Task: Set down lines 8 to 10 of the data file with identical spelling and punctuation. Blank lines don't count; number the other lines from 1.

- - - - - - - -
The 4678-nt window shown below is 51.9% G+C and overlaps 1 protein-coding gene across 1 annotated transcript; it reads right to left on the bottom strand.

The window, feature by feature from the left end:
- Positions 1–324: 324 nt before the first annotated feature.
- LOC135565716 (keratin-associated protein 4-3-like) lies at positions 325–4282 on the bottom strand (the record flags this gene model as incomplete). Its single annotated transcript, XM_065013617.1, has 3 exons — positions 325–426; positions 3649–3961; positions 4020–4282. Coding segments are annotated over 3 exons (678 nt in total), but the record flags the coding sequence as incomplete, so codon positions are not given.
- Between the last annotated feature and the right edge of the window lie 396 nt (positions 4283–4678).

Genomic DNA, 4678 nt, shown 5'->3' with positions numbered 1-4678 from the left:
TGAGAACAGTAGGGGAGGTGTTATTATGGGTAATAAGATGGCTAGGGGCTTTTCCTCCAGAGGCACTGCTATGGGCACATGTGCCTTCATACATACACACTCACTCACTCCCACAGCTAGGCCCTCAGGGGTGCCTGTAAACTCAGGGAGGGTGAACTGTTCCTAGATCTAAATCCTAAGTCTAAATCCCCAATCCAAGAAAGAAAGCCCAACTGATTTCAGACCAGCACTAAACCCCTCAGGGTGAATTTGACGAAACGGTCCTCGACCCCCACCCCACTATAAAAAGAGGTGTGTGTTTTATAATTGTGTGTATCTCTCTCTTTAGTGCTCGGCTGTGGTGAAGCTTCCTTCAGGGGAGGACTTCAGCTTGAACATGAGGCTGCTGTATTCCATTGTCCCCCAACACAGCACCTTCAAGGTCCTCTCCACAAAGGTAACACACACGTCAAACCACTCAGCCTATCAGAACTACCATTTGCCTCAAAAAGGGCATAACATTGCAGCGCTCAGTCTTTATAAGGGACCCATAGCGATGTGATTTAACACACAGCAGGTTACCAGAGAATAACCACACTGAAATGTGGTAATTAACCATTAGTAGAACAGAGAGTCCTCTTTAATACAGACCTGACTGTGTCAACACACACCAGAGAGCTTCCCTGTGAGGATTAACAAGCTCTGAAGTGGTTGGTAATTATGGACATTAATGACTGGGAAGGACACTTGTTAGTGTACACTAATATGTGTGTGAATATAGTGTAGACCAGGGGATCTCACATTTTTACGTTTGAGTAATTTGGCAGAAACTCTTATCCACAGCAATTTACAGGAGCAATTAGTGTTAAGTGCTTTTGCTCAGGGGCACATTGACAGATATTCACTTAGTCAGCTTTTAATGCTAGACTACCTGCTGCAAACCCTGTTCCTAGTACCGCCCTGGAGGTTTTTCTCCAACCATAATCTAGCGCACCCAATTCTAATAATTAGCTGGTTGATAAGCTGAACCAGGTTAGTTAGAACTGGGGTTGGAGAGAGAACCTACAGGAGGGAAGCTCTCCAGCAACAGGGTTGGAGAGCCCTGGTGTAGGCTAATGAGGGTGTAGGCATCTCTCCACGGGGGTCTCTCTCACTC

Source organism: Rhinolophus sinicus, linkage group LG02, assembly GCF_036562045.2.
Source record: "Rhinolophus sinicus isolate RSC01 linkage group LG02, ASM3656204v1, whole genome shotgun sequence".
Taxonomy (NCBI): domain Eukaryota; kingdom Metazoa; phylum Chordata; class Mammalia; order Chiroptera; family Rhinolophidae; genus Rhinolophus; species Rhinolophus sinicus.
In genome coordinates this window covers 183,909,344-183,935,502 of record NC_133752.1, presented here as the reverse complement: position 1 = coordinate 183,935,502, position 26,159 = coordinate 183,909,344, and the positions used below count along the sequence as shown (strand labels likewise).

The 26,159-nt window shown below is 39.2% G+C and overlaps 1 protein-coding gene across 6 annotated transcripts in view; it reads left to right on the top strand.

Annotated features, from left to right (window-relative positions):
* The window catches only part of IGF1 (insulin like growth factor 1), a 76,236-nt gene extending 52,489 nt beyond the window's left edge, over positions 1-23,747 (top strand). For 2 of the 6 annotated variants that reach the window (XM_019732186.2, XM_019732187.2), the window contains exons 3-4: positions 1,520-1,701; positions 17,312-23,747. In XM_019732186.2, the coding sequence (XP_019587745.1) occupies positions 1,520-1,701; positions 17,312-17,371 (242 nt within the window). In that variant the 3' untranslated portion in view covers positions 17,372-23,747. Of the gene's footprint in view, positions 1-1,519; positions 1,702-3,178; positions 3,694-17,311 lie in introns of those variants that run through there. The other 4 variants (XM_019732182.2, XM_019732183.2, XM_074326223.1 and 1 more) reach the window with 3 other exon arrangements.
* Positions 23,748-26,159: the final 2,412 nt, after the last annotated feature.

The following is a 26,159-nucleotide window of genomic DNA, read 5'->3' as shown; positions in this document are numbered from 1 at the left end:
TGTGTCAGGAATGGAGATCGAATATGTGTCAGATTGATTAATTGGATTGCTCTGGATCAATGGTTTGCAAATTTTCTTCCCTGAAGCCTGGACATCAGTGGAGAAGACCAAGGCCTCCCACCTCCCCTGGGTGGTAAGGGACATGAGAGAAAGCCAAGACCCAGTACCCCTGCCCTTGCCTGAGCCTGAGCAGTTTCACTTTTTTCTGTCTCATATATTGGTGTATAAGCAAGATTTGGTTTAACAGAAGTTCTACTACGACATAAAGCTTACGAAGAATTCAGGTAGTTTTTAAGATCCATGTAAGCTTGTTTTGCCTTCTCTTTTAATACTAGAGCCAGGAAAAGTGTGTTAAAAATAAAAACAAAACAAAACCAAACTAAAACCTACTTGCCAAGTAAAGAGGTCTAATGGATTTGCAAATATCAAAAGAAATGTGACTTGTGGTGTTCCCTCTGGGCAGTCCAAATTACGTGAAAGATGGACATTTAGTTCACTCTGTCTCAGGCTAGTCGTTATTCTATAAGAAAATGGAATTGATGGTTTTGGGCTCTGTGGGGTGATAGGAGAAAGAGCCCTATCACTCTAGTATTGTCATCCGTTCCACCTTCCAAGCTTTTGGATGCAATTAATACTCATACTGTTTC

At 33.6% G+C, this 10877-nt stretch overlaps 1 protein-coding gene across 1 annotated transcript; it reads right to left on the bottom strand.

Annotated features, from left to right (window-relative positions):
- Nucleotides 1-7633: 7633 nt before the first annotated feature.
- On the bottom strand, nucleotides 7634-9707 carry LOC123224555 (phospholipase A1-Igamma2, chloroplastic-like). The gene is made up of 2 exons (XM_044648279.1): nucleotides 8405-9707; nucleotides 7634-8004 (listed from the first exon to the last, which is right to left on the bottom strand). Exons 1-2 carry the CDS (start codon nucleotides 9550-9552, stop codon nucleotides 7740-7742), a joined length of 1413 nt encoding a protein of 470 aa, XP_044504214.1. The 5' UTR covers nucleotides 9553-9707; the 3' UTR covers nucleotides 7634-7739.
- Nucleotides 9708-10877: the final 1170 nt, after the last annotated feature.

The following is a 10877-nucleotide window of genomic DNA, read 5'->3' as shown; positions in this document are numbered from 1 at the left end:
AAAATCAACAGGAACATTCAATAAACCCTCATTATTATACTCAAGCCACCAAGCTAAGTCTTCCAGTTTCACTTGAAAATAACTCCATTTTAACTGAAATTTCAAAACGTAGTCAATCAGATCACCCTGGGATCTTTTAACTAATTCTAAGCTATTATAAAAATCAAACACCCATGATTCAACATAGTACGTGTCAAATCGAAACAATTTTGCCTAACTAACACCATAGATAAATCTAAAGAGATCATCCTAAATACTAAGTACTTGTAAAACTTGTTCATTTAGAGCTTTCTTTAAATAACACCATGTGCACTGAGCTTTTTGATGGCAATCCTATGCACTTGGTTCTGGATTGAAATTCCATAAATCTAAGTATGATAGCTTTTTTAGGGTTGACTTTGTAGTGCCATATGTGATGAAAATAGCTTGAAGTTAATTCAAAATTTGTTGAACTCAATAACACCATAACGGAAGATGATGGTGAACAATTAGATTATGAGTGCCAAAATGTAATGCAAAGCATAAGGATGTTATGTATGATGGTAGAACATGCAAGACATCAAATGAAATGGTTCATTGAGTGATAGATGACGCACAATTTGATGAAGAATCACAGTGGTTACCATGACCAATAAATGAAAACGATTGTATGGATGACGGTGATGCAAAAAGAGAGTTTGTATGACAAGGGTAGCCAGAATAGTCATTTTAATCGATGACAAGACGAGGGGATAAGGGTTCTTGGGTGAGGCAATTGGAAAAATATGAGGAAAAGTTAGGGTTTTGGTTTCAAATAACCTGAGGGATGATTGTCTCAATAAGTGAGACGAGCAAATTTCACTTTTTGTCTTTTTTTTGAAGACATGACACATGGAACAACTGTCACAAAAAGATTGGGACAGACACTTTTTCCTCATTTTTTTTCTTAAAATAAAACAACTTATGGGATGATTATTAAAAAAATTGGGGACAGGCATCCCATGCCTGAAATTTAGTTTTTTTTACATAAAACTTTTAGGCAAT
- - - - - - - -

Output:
Source organism: Rhinolophus sinicus, linkage group LG02, assembly GCF_036562045.2.
Source record: "Rhinolophus sinicus isolate RSC01 linkage group LG02, ASM3656204v1, whole genome shotgun sequence".
Taxonomy (NCBI): domain Eukaryota; kingdom Metazoa; phylum Chordata; class Mammalia; order Chiroptera; family Rhinolophidae; genus Rhinolophus; species Rhinolophus sinicus.